The Hub 5 healthy-eating tips for the holidays

5 healthy-eating tips for the holidays

By: Dr. Norman Temple, professor of nutrition

The waist is a terrible thing to mind

Christmas is coming, and with it comes the challenge of maintaining balance in our diets and finding the will power to resist the urge to binge on all the delectable food and thereby control weight gain.

But there is good news. Medical research has clearly shown that excessive weight gain can be prevented. All it requires is some lifestyle changes, particularly in the area of diet and exercise—and a little self-discipline is also essential. 

I have summarized five key factors that lead to weight gain, and offer some advice as to how this can be prevented.

1. Choose food with lower energy density

One major factor in weight gain is food with a high energy density. This refers to foods that have many calories per ounce, such as that tray of holiday cookies. 

The foods least likely to cause people to eat an excess of calories are those with a low energy density, especially those with a high water content, such as fresh fruits, veggies, and soup. 

Close-up of whole-wheat bread
High-fibre foods, such as whole wheat bread, can help us to feel full without overeating.

2. Choose fibre-rich food

Dietary fibre is another important factor. When people eat fibre-rich food, it takes fewer calories to bring about satiation, or a feeling of fullness. 

Compare a slice of whole wheat bread, a slice of white bread, and six ounces of a cola drink (about half a can). They each have 170 calories. Compared with the whole wheat bread, the white bread has only half as much fibre, while cola is devoid of fibre. As a result, white bread can be eaten more quickly than whole wheat bread and produces less satiation. The cola can be consumed even more quickly, and produces very little satiation.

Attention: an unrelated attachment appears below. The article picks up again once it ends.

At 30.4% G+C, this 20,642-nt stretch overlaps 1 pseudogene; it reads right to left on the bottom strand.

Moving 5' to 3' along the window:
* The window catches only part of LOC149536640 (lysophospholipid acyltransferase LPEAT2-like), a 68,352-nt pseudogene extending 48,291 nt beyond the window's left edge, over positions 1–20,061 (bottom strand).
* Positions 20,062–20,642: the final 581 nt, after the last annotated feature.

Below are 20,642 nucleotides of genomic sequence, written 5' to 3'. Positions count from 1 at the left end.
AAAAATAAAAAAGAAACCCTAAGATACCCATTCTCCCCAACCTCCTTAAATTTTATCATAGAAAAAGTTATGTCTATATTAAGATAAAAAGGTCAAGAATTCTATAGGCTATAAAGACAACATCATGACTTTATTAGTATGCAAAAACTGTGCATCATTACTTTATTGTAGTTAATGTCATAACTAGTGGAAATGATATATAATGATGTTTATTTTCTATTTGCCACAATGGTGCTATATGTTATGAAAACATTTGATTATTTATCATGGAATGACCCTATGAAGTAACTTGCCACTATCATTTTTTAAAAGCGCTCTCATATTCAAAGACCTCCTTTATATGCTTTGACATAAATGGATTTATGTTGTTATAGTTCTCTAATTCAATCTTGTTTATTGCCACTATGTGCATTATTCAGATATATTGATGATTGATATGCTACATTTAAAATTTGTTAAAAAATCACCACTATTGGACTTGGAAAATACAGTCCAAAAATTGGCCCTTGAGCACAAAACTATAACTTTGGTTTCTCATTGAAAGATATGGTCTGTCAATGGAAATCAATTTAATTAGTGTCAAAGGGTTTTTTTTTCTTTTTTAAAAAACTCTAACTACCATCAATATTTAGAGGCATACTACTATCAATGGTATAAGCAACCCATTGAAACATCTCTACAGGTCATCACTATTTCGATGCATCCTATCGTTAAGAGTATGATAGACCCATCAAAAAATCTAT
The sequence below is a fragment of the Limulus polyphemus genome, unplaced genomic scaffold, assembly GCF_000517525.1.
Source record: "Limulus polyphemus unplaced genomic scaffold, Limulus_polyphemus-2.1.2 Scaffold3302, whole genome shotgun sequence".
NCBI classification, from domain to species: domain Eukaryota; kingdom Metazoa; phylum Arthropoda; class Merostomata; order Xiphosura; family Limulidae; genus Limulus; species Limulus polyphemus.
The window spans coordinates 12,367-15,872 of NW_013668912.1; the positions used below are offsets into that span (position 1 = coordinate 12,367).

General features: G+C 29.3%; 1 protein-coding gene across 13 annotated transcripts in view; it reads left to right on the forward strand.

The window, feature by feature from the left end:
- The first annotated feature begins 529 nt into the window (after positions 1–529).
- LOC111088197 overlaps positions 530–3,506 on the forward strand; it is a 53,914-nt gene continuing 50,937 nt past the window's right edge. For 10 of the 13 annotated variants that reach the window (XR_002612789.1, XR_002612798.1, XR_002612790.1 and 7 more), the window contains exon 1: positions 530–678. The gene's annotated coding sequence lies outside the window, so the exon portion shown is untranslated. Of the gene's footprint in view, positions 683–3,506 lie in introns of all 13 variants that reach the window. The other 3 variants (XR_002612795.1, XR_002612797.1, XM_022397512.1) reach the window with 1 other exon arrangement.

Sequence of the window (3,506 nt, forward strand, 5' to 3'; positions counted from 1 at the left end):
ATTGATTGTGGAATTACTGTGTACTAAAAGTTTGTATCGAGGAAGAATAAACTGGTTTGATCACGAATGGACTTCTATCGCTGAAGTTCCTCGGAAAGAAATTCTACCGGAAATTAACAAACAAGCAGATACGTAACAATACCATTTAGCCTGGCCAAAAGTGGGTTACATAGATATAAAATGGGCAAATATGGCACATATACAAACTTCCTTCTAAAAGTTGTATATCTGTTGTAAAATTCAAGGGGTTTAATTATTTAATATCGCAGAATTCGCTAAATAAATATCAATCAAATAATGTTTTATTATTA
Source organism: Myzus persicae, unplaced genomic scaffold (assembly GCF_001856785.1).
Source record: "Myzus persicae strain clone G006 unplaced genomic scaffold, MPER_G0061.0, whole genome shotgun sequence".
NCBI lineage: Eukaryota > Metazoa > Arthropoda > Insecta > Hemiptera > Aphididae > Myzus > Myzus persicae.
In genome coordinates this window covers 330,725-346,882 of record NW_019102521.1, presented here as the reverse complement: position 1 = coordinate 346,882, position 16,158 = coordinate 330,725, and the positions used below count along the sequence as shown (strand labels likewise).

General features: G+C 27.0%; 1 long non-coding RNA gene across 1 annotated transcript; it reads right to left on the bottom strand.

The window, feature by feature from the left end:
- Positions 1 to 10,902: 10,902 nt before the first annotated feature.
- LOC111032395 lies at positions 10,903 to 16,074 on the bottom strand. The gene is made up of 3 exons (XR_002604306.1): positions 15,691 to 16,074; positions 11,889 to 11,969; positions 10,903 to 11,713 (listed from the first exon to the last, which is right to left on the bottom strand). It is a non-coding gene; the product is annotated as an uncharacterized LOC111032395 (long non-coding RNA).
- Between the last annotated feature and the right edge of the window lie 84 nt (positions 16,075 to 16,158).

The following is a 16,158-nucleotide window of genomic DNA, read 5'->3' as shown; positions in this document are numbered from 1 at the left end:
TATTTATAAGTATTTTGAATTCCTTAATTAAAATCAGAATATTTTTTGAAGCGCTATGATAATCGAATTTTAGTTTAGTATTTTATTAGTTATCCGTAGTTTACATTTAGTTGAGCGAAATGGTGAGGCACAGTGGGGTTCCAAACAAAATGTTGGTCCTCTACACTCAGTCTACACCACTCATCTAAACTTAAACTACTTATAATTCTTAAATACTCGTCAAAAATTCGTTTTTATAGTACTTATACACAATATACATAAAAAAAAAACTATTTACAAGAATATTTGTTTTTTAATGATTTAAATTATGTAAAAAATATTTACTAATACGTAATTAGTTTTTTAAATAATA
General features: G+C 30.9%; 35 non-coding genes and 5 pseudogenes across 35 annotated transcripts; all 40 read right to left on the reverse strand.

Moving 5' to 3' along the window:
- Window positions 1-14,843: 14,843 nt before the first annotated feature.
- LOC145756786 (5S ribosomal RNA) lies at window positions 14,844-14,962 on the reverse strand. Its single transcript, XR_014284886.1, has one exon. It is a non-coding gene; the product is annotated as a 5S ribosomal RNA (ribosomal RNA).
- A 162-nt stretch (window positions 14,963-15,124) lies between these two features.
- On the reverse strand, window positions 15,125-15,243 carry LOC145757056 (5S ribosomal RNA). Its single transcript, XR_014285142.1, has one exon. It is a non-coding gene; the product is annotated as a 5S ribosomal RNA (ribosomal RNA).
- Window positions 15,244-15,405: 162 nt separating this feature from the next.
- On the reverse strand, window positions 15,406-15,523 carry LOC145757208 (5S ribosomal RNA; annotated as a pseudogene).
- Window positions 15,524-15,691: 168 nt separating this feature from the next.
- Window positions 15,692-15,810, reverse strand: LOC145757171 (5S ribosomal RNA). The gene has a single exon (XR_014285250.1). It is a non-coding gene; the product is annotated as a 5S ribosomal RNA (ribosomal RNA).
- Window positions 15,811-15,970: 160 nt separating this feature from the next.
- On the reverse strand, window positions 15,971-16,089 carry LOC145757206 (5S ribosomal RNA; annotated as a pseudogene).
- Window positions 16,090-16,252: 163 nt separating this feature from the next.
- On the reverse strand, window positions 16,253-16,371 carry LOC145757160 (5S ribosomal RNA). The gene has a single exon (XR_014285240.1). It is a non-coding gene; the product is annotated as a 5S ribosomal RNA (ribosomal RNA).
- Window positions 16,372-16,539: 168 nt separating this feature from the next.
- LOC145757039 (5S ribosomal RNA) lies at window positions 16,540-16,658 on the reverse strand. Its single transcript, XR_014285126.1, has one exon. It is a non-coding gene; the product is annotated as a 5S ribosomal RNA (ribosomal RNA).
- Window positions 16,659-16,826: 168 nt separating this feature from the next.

This helps explain why sugar is a major problem. Sugar-rich drinks like cola, energy drinks, and fruit drinks (but not juices) are of particular concern. Many studies have shown that people who drink more of these beverages tend to have more weight gain and are at greater risk of obesity.

3. Choose smaller portions

Portion sizes are a big factor in excessive weight gain. Portion sizes have been growing steadily larger since the 1970s. For example, plates in restaurants today are often appreciably larger than they were a few decades ago. Likewise, bottles of cola drinks are now three or four times larger than they were in the 1970s. 

The word “supersize” is used by some fast-food restaurants to denote larger portion sizes and better value for money (more food per dollar), but typically result in people eating more food. Buffets are another feature of our food environment that makes it all too easy to consume an excessive amount of food. 

4. Don’t worry so much about fat content

For many years it was widely believed that foods with a high fat content were especially potent at inducing an excess calorie intake and causing weight gain. This makes perfect sense, as fat has double the calories of either protein or carbohydrate, and so it has a higher energy density. 

In theory, foods rich in fat should induce excessive calorie intake and cause weigh gain, but what should happen in theory does not always happen in practice. 

Research evidence tells us that fat-rich foods like nuts, full-fat milk, and fatty cuts of meat are simply not associated with an increased risk of weight gain. 

A collection of foods rich in healthy fats, including salmon, avocado, and nuts.
You don't need to avoid healthy foods high in fat, such as salmon, avocado, nuts, and whole milk.

5. Burn those calories

Finally, I want to stress the importance of exercise in weight control. 

A common guideline is that adults should engage in at least 150 minutes per week of exercise, such as brisk walking. Ideally, the goal should be even more—around 60 to 90 minutes of exercise per day on most days of the week. 

In summary, the root causes of weight problems can be summarized as a hyperactive fork and hypoactive feet.

Dr. Norman Temple is a professor of nutrition at Athabasca University. His academic interests are in diet in relation to the diseases of lifestyle, such as heart disease. He has written nearly 100 papers about his research and has written or co-edited 15 books.

The opinions expressed are the author’s and do not necessarily reflect the views of Athabasca University.

  • December 19, 2022
Guest Blog from:
Dr. Norman Temple, professor of nutrition